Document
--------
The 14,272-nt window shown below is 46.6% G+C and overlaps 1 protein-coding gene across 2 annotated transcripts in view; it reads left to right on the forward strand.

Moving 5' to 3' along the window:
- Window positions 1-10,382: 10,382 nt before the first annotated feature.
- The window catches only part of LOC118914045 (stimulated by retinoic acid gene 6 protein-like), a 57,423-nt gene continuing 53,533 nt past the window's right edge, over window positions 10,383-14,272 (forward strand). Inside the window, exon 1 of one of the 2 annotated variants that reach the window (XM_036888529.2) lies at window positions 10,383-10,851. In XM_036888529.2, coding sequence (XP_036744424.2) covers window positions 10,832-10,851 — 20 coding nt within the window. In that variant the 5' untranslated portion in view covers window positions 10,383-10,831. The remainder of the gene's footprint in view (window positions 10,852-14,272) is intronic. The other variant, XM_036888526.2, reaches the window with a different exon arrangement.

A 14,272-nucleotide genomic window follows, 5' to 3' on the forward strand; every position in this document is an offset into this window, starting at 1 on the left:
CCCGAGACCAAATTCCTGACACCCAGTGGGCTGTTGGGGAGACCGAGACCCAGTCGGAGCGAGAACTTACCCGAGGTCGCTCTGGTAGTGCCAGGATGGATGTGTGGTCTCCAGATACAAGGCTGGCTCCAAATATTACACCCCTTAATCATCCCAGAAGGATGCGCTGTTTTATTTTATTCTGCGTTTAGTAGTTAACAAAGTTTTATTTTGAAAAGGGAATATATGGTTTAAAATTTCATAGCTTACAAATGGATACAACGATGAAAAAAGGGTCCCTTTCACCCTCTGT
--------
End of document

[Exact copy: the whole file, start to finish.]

The 14,272-nt window shown below is 46.6% G+C and overlaps 1 protein-coding gene across 2 annotated transcripts in view; it reads left to right on the forward strand.

Moving 5' to 3' along the window:
- Window positions 1-10,382: 10,382 nt before the first annotated feature.
- The window catches only part of LOC118914045 (stimulated by retinoic acid gene 6 protein-like), a 57,423-nt gene continuing 53,533 nt past the window's right edge, over window positions 10,383-14,272 (forward strand). Inside the window, exon 1 of one of the 2 annotated variants that reach the window (XM_036888529.2) lies at window positions 10,383-10,851. In XM_036888529.2, coding sequence (XP_036744424.2) covers window positions 10,832-10,851 — 20 coding nt within the window. In that variant the 5' untranslated portion in view covers window positions 10,383-10,831. The remainder of the gene's footprint in view (window positions 10,852-14,272) is intronic. The other variant, XM_036888526.2, reaches the window with a different exon arrangement.

A 14,272-nucleotide genomic window follows, 5' to 3' on the forward strand; every position in this document is an offset into this window, starting at 1 on the left:
CCCGAGACCAAATTCCTGACACCCAGTGGGCTGTTGGGGAGACCGAGACCCAGTCGGAGCGAGAACTTACCCGAGGTCGCTCTGGTAGTGCCAGGATGGATGTGTGGTCTCCAGATACAAGGCTGGCTCCAAATATTACACCCCTTAATCATCCCAGAAGGATGCGCTGTTTTATTTTATTCTGCGTTTAGTAGTTAACAAAGTTTTATTTTGAAAAGGGAATATATGGTTTAAAATTTCATAGCTTACAAATGGATACAACGATGAAAAAAGGGTCCCTTTCACCCTCTGT